How to Prove a Viable Business Model

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  • 0:03 A Fresh Idea
  • 0:57 Is This a Profitable…
  • 1:49 Business Model 2.0
  • 4:39 And the Rest Is History
  • 4:59 Lesson Summary
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Lesson Transcript
Instructor: Scott Tuning

Scott has been a faculty member in higher education for over 10 years. He holds an MBA in Management, an MA in counseling, and an M.Div. in Academic Biblical Studies.

Starting a business requires much planning and evaluating, and sometimes many adjustments to your business model. This lesson explores techniques that new entrepreneurs can use to prove that their business models are viable.

A Fresh Idea

As he did every Tuesday night, Thomas pulled his recycle and trash out to the curb for pickup the next morning. A few days ago, his retired neighbor had called him and asked for some help in taking out the trash because of a recent injury. When Thomas obliged, he noticed his neighbor's trashcan was overflowing, but his recycle bin had nothing inside of it at all.

Thomas tried not to be irritated, but he and about six others had lobbied hard to keep the recycle program even though it was not utilized nearly as much as it should be. When Thomas asked his neighbor about his non-use of the recycle bin, the answer surprised him. It's too hard, his neighbor said. I can never remember what I'm supposed to put in there and what I'm not. As Thomas pondered that for a second, an idea materialized from nowhere. Why not open a business that focused on educating corporations, civic groups, and schools about recycling?

Is This a Profitable Business?

A few days after his initial idea, Thomas took his business model canvas and started to sketch out what he saw in his mind. His ideal organization was a business, school, or civic group that would pay a fee for a training course (provided by Thomas) that would teach the basics of recycling. He envisioned these classes being taught on-site using multimedia resources, such as a computer, printer, or projector. Thomas decided he would name his company Everyone Wins with Green.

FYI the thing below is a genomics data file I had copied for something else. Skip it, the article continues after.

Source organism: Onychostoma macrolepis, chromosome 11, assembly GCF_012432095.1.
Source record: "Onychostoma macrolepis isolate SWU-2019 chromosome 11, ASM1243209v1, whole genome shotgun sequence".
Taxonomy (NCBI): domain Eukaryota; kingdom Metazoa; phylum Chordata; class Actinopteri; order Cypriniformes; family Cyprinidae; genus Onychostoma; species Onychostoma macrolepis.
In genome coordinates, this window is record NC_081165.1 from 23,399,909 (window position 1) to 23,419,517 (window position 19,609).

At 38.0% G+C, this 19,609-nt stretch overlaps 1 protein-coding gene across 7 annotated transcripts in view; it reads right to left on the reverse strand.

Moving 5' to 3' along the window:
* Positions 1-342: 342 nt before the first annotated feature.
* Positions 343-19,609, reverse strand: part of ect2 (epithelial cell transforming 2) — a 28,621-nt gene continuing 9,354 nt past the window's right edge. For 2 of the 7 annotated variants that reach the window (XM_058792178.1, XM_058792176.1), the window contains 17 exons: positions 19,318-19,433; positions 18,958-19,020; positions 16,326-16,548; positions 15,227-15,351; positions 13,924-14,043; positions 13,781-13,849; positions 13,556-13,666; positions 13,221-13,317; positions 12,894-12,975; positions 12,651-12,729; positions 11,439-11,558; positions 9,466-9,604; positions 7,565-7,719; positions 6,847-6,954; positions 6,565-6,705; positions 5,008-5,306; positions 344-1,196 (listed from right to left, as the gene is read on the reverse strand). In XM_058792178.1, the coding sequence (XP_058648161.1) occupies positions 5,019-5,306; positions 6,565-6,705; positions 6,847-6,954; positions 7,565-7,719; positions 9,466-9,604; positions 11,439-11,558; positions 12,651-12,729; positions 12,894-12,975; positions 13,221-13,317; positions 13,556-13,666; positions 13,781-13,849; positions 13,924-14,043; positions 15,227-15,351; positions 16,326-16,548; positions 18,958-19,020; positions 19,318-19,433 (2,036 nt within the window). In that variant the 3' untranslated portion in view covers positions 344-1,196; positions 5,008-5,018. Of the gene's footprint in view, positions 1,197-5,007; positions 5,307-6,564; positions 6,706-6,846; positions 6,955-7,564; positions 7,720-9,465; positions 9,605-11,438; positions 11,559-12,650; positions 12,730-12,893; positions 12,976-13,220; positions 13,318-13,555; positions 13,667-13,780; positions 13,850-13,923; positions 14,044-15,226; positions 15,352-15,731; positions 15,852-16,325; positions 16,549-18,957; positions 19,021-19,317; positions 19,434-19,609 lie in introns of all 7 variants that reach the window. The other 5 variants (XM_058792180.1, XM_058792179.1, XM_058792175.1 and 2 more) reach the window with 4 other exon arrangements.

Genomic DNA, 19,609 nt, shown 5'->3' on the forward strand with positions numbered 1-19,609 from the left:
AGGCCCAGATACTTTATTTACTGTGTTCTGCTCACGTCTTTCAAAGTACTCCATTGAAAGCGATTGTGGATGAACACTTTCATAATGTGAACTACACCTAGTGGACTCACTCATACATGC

The initial approach Thomas took to testing his model was appropriate. Consistent with best practices, Thomas approached a few hand-picked customers and pitched his business. Six weeks in, Thomas still had not landed a single customer. Discouraged, but still determined to forge ahead, Thomas went back to his business model canvas and pivoted. To pivot, Thomas had to revise his model using the feedback from his unsuccessful pitches.

Business Model 2.0

Thomas began thinking carefully about whether his business model was viable at all. One day, over lunch with a friend, Thomas was encouraged to go talk with an organization that could help him develop and improve his business model.

SCORE is an organization that helps start-ups by pairing them with highly experienced mentors. Most of SCORE's resources are free, including face-to-face mentoring and online education. After visiting SCORE, Thomas's mentor gave him some specific elements that would prove his business model was viable. He also encouraged Thomas that the feedback from the customers who did not buy was a priceless asset. Thomas walked away from the meeting with specific ideas on how to use that customer feedback to create a better, more viable model.

Customer Development

The customer development model has four distinct domains:

1. Customer Discovery: In the first stage of customer discovery, he discovered his customers when he chose the people he would approach to pitch the business.

2. Customer Validation: When he received an inadequate level of interest from potential customers, Thomas was in the customer validation stage - a stage he did not successfully pass at this juncture. Because Thomas was not able to successfully validate his model with real customers, he was required to pivot and try again. Thomas's pivot required him to revise his business model canvas, re-discover his customers, and validate his business model again.

This is the moment of truth for Thomas and other would-be entrepreneurs like him, and many aspiring start-ups simply fold at this stage. During his pivot, Thomas had to be ready to abandon any or all his assumptions and replace them with new innovations. As we will soon see, for Thomas, the difference between success and failure was being able to retool and move forward.

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